Here’s another good one from over at Writer Unboxed: Louie Cronin, Cronin the Barbarian of Car Talk fame, explains why she became an expert in rejecting submissions—and what her experience means for writers. If you are a Car Talk fan, you’ll get an extra kick out of this! Have you ever thought of rejection this way?
Category Archives: Finding agents
Good practical (and empathetic) advice on pitching from agent Carly Watters! I’ve had good luck recently from listing about eight plot points to keep me on track. No one seems to mind if I use a page of notes. What about you? What techniques do you use to make your pitch sessions work?
After attending conferences around North America for the past 6 years I’ve seen an array of pitching techniques. Some good. Some…not so good. I get it. It’s not easy to pitch your book (your creative project that’s been on your mind for months if not years) to someone sittingin front of you, especially when the stakes are so high for you personally.
Agents can sense thedetermination and fear in the room during pitch sessions. It’s honestly palpable and we can feel your energy.
I find pitch sessions draining and galvanizingat thesame time. Having a new project pitched to me every 7-10 minutes is a lot to wrap my head around and sometimes they bleed into one another. And depending on how conference organizers set things up I could be sitting there for up to 2 hours at a time.
When you sit down:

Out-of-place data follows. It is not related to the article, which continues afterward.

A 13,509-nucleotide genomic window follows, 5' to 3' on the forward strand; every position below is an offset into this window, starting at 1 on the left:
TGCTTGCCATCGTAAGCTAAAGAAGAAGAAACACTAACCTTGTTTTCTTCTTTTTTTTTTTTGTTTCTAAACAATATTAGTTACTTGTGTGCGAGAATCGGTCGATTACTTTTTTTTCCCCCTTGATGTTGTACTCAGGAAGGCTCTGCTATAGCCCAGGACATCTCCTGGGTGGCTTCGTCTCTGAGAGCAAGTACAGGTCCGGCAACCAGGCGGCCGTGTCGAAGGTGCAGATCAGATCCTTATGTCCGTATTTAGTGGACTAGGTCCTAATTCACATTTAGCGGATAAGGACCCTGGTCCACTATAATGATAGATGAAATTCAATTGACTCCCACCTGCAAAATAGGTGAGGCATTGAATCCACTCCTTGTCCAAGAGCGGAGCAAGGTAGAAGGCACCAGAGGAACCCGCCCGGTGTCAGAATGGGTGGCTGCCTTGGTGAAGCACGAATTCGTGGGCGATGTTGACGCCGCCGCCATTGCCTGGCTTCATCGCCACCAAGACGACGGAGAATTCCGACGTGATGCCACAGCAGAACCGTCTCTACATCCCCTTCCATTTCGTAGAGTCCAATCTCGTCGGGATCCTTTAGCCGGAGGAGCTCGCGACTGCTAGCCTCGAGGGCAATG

Relax. Then tell me why you’re sitting…
View original post 451 more words
Do you write women’s fiction? Check out this contest!
Reblogged on WordPress.com
Source: ‘Dear Lucky Agent’ Contest
Something here for every aspiring writer! Strauss is one of the best resources around! Info on contracts, social media, marketing, promotion—check it out!
An earlier version of my post incorrectly stated that Chuck Sambuchino was in charge of this one-day workshop in Indianapolis on Oct. 24. In fact, he was subbing for another volunteer. The workshop was actually coordinated by Jessica Bell, of Writing Day Workshops. I thought folks might appreciate learning about this organization, if they aren’t already familiar with it. It hosts a range of workshops at different locations around the country, and will definitely be on my list of possible conference options.
The Workshop featured presentations by Brian Klems, online editor for WritersDigest.com. The basic fee covered four all-group presentations by Klems and a “first-page” critique by four agents of randomly selected submissions. Participants could pay extra for ten-minute pitch sessions with up to six agents and for a personal query-letter critique by Chuck Sambuchino, author of a number of books and blogs on writing as well as humor books.
Klems’s presentations covered a huge amount of nuts-and-bolts information most valuable to writers who had not attended many conferences or mined the web for information on the business of writing. The pitch sessions were well-coordinated; all three of the agents I queried were generous listeners. The published schedule did not build in meals or receptions for the social networking that many writers find rewarding.